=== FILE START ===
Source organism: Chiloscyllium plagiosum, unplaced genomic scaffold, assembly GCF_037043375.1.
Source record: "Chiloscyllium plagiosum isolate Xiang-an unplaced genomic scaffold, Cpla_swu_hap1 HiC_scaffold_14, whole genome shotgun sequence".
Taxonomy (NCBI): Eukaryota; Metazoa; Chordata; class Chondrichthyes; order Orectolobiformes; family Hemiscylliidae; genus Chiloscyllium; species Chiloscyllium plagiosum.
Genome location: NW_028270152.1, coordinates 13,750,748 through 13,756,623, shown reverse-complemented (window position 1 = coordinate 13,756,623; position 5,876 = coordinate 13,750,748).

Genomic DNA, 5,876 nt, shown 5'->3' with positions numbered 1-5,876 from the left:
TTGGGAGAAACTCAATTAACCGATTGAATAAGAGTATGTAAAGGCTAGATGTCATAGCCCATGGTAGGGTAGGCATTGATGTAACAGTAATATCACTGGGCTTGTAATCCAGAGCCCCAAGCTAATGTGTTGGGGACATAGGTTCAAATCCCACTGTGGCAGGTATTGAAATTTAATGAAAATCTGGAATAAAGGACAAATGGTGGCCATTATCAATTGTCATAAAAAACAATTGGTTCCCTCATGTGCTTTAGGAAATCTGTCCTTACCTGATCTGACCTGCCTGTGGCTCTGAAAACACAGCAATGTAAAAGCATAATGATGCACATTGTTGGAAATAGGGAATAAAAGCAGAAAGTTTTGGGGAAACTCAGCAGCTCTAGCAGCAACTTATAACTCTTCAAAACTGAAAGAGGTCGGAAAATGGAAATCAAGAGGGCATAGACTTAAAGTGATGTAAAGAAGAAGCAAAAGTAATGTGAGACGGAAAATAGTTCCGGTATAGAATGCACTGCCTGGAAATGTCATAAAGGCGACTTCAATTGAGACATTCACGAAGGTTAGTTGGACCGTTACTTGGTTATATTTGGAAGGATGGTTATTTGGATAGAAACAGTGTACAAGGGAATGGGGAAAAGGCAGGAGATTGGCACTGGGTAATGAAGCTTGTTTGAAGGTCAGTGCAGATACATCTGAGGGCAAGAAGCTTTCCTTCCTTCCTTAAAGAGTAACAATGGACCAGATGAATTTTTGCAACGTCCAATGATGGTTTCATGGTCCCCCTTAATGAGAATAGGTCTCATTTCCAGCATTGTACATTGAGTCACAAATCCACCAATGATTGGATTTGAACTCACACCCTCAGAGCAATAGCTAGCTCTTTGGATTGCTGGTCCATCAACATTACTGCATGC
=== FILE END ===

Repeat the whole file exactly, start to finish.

Source organism: Chiloscyllium plagiosum, unplaced genomic scaffold, assembly GCF_037043375.1.
Source record: "Chiloscyllium plagiosum isolate Xiang-an unplaced genomic scaffold, Cpla_swu_hap1 HiC_scaffold_14, whole genome shotgun sequence".
Taxonomy (NCBI): Eukaryota; Metazoa; Chordata; class Chondrichthyes; order Orectolobiformes; family Hemiscylliidae; genus Chiloscyllium; species Chiloscyllium plagiosum.
Genome location: NW_028270152.1, coordinates 13,750,748 through 13,756,623, shown reverse-complemented (window position 1 = coordinate 13,756,623; position 5,876 = coordinate 13,750,748).

Genomic DNA, 5,876 nt, shown 5'->3' with positions numbered 1-5,876 from the left:
TTGGGAGAAACTCAATTAACCGATTGAATAAGAGTATGTAAAGGCTAGATGTCATAGCCCATGGTAGGGTAGGCATTGATGTAACAGTAATATCACTGGGCTTGTAATCCAGAGCCCCAAGCTAATGTGTTGGGGACATAGGTTCAAATCCCACTGTGGCAGGTATTGAAATTTAATGAAAATCTGGAATAAAGGACAAATGGTGGCCATTATCAATTGTCATAAAAAACAATTGGTTCCCTCATGTGCTTTAGGAAATCTGTCCTTACCTGATCTGACCTGCCTGTGGCTCTGAAAACACAGCAATGTAAAAGCATAATGATGCACATTGTTGGAAATAGGGAATAAAAGCAGAAAGTTTTGGGGAAACTCAGCAGCTCTAGCAGCAACTTATAACTCTTCAAAACTGAAAGAGGTCGGAAAATGGAAATCAAGAGGGCATAGACTTAAAGTGATGTAAAGAAGAAGCAAAAGTAATGTGAGACGGAAAATAGTTCCGGTATAGAATGCACTGCCTGGAAATGTCATAAAGGCGACTTCAATTGAGACATTCACGAAGGTTAGTTGGACCGTTACTTGGTTATATTTGGAAGGATGGTTATTTGGATAGAAACAGTGTACAAGGGAATGGGGAAAAGGCAGGAGATTGGCACTGGGTAATGAAGCTTGTTTGAAGGTCAGTGCAGATACATCTGAGGGCAAGAAGCTTTCCTTCCTTCCTTAAAGAGTAACAATGGACCAGATGAATTTTTGCAACGTCCAATGATGGTTTCATGGTCCCCCTTAATGAGAATAGGTCTCATTTCCAGCATTGTACATTGAGTCACAAATCCACCAATGATTGGATTTGAACTCACACCCTCAGAGCAATAGCTAGCTCTTTGGATTGCTGGTCCATCAACATTACTGCATGC